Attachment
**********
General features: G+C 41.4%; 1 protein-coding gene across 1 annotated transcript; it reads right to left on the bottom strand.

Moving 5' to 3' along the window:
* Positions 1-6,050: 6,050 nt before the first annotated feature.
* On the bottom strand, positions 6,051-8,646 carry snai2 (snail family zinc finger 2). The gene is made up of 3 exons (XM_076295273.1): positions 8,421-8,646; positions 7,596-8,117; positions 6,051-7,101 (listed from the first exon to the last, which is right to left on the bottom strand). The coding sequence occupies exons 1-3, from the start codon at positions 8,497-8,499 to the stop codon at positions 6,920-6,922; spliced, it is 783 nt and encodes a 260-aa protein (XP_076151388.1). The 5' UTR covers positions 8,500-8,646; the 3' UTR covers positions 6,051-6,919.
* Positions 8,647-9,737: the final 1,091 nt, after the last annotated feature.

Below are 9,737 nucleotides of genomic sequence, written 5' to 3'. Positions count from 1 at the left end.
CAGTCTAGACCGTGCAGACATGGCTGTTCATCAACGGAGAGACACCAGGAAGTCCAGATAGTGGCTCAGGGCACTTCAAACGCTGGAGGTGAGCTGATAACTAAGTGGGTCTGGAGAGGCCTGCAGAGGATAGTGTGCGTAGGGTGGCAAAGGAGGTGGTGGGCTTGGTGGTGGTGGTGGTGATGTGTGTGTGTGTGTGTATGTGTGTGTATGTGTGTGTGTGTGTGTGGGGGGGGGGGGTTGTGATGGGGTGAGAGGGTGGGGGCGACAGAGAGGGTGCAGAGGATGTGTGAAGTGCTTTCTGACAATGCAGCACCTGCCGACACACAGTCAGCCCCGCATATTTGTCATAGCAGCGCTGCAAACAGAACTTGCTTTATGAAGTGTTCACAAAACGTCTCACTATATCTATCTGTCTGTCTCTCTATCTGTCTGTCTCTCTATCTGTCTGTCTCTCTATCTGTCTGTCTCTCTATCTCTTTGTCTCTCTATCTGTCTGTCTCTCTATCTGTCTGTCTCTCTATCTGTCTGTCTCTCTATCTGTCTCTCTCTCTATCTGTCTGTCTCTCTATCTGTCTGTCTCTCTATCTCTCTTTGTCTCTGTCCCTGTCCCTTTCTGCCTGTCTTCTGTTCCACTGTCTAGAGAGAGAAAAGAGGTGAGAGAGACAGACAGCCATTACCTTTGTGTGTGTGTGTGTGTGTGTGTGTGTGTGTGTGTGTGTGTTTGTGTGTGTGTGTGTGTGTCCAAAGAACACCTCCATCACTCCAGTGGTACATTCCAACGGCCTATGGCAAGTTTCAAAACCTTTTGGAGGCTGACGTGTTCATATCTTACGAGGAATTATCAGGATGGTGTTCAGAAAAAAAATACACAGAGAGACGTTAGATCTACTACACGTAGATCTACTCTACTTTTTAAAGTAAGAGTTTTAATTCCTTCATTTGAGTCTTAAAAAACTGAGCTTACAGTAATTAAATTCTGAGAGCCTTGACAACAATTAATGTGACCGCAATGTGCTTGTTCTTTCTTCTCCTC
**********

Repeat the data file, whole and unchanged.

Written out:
General features: G+C 41.4%; 1 protein-coding gene across 1 annotated transcript; it reads right to left on the bottom strand.

Moving 5' to 3' along the window:
* Positions 1-6,050: 6,050 nt before the first annotated feature.
* On the bottom strand, positions 6,051-8,646 carry snai2 (snail family zinc finger 2). The gene is made up of 3 exons (XM_076295273.1): positions 8,421-8,646; positions 7,596-8,117; positions 6,051-7,101 (listed from the first exon to the last, which is right to left on the bottom strand). The coding sequence occupies exons 1-3, from the start codon at positions 8,497-8,499 to the stop codon at positions 6,920-6,922; spliced, it is 783 nt and encodes a 260-aa protein (XP_076151388.1). The 5' UTR covers positions 8,500-8,646; the 3' UTR covers positions 6,051-6,919.
* Positions 8,647-9,737: the final 1,091 nt, after the last annotated feature.

Below are 9,737 nucleotides of genomic sequence, written 5' to 3'. Positions count from 1 at the left end.
CAGTCTAGACCGTGCAGACATGGCTGTTCATCAACGGAGAGACACCAGGAAGTCCAGATAGTGGCTCAGGGCACTTCAAACGCTGGAGGTGAGCTGATAACTAAGTGGGTCTGGAGAGGCCTGCAGAGGATAGTGTGCGTAGGGTGGCAAAGGAGGTGGTGGGCTTGGTGGTGGTGGTGGTGATGTGTGTGTGTGTGTGTATGTGTGTGTATGTGTGTGTGTGTGTGTGGGGGGGGGGGGTTGTGATGGGGTGAGAGGGTGGGGGCGACAGAGAGGGTGCAGAGGATGTGTGAAGTGCTTTCTGACAATGCAGCACCTGCCGACACACAGTCAGCCCCGCATATTTGTCATAGCAGCGCTGCAAACAGAACTTGCTTTATGAAGTGTTCACAAAACGTCTCACTATATCTATCTGTCTGTCTCTCTATCTGTCTGTCTCTCTATCTGTCTGTCTCTCTATCTGTCTGTCTCTCTATCTCTTTGTCTCTCTATCTGTCTGTCTCTCTATCTGTCTGTCTCTCTATCTGTCTGTCTCTCTATCTGTCTCTCTCTCTATCTGTCTGTCTCTCTATCTGTCTGTCTCTCTATCTCTCTTTGTCTCTGTCCCTGTCCCTTTCTGCCTGTCTTCTGTTCCACTGTCTAGAGAGAGAAAAGAGGTGAGAGAGACAGACAGCCATTACCTTTGTGTGTGTGTGTGTGTGTGTGTGTGTGTGTGTGTGTGTGTTTGTGTGTGTGTGTGTGTGTCCAAAGAACACCTCCATCACTCCAGTGGTACATTCCAACGGCCTATGGCAAGTTTCAAAACCTTTTGGAGGCTGACGTGTTCATATCTTACGAGGAATTATCAGGATGGTGTTCAGAAAAAAAATACACAGAGAGACGTTAGATCTACTACACGTAGATCTACTCTACTTTTTAAAGTAAGAGTTTTAATTCCTTCATTTGAGTCTTAAAAAACTGAGCTTACAGTAATTAAATTCTGAGAGCCTTGACAACAATTAATGTGACCGCAATGTGCTTGTTCTTTCTTCTCCTC